Policymakers regard it as obvious that sending more young people to university will boost economic growth and social mobility. Both notions are intuitively appealing [] But comparisons between countries provide little evidence of these links [] In a comparison of the earnings of people with degrees and people without them, those who start university but do not finish are lumped in with those who never started, even though they, too, will have paid fees and missed out on earnings [] Including dropouts when calculating the returns to going to university makes a big difference.

The returns, in fact, are in the latter case often substantially less than one quarter of the expected rate, and even lower in rich countries. The question that is seldom asked is whether a country needs more people with degrees, or more skilled people. As The Economist (2018) article being referred to here goes on to point out, about half of unemployed South Koreans now have degrees. Given the reality of massification, however, we are left with students who arrive at university underprepared, also as regards the ability they have to handle the demands of the particular kind of language they must use in and for tertiary education (Cliff 2019).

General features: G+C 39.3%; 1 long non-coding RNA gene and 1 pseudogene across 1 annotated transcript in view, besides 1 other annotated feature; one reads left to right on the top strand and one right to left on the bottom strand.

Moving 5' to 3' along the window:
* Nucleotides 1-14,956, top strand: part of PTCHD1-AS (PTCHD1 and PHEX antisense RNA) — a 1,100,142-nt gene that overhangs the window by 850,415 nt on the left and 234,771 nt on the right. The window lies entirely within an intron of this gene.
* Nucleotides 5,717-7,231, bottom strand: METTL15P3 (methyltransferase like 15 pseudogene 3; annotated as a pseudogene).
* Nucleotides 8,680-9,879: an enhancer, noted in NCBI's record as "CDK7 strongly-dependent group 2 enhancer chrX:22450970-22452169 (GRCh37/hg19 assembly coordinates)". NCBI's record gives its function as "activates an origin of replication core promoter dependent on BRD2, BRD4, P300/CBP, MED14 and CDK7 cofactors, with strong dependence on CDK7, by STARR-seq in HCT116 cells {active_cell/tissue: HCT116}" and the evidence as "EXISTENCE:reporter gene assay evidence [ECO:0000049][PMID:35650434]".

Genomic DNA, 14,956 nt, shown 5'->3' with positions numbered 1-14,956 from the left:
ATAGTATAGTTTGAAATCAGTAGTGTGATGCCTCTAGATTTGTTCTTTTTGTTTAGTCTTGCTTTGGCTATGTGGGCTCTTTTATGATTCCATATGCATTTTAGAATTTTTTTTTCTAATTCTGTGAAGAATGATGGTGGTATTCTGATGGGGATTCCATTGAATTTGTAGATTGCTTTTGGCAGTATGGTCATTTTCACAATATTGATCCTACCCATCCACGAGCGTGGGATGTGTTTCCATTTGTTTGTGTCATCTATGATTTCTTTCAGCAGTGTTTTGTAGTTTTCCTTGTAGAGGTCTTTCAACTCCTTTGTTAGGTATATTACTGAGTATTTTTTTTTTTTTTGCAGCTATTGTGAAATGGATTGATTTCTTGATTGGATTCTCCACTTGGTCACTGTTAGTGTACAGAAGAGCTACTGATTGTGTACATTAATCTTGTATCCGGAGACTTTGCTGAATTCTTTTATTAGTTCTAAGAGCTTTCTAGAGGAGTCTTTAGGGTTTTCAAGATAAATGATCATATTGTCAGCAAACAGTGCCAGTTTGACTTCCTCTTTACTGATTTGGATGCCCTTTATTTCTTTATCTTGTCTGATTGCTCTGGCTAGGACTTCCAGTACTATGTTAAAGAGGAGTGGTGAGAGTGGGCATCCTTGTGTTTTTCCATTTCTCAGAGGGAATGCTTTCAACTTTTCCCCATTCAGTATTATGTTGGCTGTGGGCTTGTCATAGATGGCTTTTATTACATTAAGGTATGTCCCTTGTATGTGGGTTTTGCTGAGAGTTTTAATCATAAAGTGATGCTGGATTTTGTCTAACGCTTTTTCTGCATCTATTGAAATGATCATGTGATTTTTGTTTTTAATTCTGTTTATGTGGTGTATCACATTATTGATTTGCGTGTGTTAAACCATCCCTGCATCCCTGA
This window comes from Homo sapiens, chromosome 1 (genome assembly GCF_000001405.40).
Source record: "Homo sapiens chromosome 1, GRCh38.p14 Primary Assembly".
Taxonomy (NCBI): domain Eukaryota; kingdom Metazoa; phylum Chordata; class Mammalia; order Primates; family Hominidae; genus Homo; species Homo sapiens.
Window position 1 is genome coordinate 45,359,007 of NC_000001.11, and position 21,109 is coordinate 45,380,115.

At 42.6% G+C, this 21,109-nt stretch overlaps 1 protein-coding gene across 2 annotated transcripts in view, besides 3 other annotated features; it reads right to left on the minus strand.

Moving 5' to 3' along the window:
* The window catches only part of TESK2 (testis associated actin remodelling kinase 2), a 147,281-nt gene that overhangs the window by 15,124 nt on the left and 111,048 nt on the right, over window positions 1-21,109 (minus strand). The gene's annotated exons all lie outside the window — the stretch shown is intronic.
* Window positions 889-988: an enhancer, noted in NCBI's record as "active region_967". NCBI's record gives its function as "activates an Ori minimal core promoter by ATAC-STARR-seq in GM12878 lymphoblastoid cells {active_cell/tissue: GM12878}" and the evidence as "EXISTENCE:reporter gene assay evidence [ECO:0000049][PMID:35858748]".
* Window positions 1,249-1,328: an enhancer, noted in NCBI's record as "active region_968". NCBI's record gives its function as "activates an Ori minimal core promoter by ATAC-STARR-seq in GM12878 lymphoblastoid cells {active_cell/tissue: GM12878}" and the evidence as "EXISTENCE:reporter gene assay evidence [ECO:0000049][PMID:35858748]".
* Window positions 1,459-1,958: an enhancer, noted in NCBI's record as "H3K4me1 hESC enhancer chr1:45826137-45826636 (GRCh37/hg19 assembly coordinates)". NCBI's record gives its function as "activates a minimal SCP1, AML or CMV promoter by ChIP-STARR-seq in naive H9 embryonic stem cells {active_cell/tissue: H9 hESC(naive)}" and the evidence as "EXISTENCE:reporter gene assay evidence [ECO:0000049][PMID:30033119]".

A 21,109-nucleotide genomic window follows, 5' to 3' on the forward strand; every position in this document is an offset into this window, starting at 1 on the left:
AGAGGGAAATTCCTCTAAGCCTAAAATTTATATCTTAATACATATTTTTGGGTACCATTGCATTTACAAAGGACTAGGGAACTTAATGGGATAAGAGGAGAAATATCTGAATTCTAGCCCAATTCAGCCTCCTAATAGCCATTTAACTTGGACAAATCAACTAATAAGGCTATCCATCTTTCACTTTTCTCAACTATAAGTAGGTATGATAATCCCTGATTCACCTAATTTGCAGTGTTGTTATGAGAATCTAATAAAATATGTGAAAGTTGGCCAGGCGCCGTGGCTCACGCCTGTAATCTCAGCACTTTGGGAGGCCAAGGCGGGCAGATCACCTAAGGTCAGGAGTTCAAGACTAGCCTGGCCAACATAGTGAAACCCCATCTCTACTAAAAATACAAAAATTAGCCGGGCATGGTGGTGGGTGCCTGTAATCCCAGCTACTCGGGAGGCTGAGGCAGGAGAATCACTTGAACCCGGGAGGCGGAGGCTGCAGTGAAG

In South Africa, the problem is further compounded by the mismatch between language assessment and language instruction at school, as well as the disharmony between the curriculum (Department of Basic Education 2011) and the school-leaving, exit examinations for language (Du Plessis, Steyn and Weideman 2016). There is, moreover, a lack of alignment between language preparation at school, and the expectations of universities about levels of academic literacy, the ability to use academic language. In addition, in the study referred to here, there is clear evidence of the ongoing unequal treatment of certain language groups, as if the complexity of equitably dealing with a multilingual diversity is not enough of a challenge (Weideman, Du Plessis and Steyn 2017). The problems of being competent to handle language affect education at all levels - from early on, at the emergent literacy stage that one encounters in the pre-school setting (Gruhn and Weideman 2017), right through to secondary school (Myburgh 2015) and beyond. The focus of this discussion, however, will be academic literacy, the ability to use language competently in higher education, from which most of the examples will come.